London: The World Health Organization has admitted that it botched attempts to stop the now-spiraling Ebola outbreak in West Africa, blaming factors including incompetent staff and a lack of information.
"Nearly everyone involved in the outbreak response failed to see some fairly plain writing on the wall," WHO said in a draft internal document obtained by The Associated Press, noting that experts should have realised that traditional containment methods wouldn't work in a region with porous borders and broken health systems.
The UN health agency acknowledged that, at times, even its own bureaucracy was a problem. It noted that the heads of WHO country offices in Africa are "politically motivated appointments" made by the WHO regional director for Africa, Dr Luis Sambo, who does not answer to the agency's chief in Geneva, Dr Margaret Chan.
Dr Peter Piot, the co-discoverer of the Ebola virus, agreed in an interview today that WHO acted far too slowly, largely because of its Africa office.
"It's the regional office in Africa that's the frontline," he said. "And they didn't do anything. That office is really not competent."
Piot also questioned why it took WHO five months and 1,000 deaths before the agency declared Ebola an international health emergency in August.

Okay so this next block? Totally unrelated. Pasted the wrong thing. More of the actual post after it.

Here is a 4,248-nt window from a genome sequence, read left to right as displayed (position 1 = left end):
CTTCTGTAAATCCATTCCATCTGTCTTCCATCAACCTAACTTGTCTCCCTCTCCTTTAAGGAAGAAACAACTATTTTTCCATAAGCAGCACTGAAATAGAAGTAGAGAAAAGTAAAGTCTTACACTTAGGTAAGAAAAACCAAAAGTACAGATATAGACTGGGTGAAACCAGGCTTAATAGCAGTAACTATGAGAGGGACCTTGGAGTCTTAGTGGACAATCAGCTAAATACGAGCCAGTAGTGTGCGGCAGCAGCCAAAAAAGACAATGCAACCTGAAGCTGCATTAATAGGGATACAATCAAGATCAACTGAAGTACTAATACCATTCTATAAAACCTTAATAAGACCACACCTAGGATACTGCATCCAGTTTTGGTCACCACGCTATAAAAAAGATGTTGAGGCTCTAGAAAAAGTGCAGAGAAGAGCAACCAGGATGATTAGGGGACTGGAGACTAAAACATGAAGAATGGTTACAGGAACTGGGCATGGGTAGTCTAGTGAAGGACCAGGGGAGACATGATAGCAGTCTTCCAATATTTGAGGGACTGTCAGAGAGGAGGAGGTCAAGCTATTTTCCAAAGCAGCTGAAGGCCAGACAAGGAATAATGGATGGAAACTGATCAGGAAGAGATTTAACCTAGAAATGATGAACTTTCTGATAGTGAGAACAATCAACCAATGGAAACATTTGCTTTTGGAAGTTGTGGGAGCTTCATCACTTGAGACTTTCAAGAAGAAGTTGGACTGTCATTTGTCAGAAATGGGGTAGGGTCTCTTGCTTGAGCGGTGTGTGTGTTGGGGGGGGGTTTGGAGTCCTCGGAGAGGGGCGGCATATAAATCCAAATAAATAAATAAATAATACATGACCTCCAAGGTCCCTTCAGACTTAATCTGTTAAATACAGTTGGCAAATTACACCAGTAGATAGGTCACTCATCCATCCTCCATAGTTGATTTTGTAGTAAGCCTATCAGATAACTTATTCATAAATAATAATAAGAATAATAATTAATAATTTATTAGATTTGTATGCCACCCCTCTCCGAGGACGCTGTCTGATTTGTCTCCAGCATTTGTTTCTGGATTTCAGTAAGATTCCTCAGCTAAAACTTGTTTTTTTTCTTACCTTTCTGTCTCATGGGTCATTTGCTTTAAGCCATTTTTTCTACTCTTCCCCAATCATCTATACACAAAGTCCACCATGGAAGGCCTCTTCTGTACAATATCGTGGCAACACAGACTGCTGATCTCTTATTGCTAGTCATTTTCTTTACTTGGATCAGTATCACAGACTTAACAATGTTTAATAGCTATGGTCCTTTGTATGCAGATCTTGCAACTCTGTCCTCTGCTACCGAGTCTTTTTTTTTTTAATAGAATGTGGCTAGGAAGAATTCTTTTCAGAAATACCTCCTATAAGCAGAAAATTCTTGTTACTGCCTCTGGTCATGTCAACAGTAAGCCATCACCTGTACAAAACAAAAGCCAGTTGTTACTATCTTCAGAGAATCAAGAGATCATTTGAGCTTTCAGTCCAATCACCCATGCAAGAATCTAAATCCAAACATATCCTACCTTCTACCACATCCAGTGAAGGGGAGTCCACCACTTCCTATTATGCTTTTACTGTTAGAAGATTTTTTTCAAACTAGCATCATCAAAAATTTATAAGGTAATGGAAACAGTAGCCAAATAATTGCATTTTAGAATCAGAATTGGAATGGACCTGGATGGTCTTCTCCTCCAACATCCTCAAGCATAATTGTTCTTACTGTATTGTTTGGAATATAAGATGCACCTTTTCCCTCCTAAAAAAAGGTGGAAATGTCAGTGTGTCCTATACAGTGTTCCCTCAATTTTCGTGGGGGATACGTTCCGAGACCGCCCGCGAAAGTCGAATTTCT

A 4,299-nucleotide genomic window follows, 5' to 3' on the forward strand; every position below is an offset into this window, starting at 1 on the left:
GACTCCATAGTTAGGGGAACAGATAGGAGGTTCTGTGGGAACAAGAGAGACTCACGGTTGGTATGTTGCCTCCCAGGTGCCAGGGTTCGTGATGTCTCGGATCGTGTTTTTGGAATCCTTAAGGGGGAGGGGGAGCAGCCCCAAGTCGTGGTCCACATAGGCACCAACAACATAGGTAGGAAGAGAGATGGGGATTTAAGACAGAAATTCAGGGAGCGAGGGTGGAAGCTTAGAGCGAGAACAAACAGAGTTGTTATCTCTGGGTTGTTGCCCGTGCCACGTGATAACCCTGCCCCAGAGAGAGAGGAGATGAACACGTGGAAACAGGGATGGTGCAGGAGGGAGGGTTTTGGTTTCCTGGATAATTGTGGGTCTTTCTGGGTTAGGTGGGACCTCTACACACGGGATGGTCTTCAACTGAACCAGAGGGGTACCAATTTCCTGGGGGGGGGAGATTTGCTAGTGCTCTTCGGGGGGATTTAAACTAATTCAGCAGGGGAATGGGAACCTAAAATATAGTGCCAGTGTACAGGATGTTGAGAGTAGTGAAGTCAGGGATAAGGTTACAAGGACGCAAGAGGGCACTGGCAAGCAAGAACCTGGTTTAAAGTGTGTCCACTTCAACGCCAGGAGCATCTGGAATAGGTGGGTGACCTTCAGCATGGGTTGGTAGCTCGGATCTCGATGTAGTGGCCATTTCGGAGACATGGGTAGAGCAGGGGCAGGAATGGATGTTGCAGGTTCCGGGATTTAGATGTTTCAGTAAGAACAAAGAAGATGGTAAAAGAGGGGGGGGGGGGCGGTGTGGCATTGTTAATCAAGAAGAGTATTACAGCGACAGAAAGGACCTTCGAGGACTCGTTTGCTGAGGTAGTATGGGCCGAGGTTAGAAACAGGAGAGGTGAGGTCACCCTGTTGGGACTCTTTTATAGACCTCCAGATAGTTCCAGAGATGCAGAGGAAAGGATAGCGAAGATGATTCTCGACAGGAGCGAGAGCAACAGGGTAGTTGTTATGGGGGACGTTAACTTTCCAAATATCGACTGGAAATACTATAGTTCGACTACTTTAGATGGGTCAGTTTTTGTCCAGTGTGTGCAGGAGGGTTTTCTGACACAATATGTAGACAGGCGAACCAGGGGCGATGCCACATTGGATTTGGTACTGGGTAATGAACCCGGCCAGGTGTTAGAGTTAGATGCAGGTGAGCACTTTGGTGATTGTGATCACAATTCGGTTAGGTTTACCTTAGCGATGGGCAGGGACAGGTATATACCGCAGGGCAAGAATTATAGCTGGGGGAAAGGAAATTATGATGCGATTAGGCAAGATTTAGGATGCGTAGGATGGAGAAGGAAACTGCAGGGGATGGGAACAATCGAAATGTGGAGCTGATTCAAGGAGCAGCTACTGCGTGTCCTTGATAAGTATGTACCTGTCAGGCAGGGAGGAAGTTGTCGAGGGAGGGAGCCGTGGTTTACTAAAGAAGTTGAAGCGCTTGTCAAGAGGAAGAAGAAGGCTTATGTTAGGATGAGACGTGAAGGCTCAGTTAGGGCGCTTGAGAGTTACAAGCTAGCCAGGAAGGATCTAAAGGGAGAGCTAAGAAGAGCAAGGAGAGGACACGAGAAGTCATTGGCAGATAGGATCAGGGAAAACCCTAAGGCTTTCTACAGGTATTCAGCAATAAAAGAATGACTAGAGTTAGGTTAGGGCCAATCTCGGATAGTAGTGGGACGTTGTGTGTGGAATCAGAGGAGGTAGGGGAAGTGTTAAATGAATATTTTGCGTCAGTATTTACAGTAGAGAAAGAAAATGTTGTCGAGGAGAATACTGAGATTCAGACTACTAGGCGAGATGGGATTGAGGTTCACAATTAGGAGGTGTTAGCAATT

"I called for a state of emergency to be declared in July and for military operations to be deployed," he said. But he said WHO might have been scarred by its experience during the 2009 swine flu pandemic, when it was slammed for hyping the situation.
In late April, during a teleconference on Ebola among infectious disease experts that included WHO, Doctors Without Borders and the US Centers for Disease Control and Prevention, questions were apparently raised about the performance of WHO experts, as not all of them bothered to send Ebola reports to WHO headquarters.
WHO said it was "particularly alarming" that the head of its Guinea office refused to help get visas for an expert Ebola team to come in and USD 500,000 in aid was blocked by administrative hurdles. Guinea, along with Sierra Leone and Liberia, is one of the hardest-hit nations in the current outbreak, with 843 deaths so far blamed on Ebola. The Ebola outbreak already has killed 4,484 people in West Africa and WHO has said within two months, there could be new 10,000 cases of Ebola every week.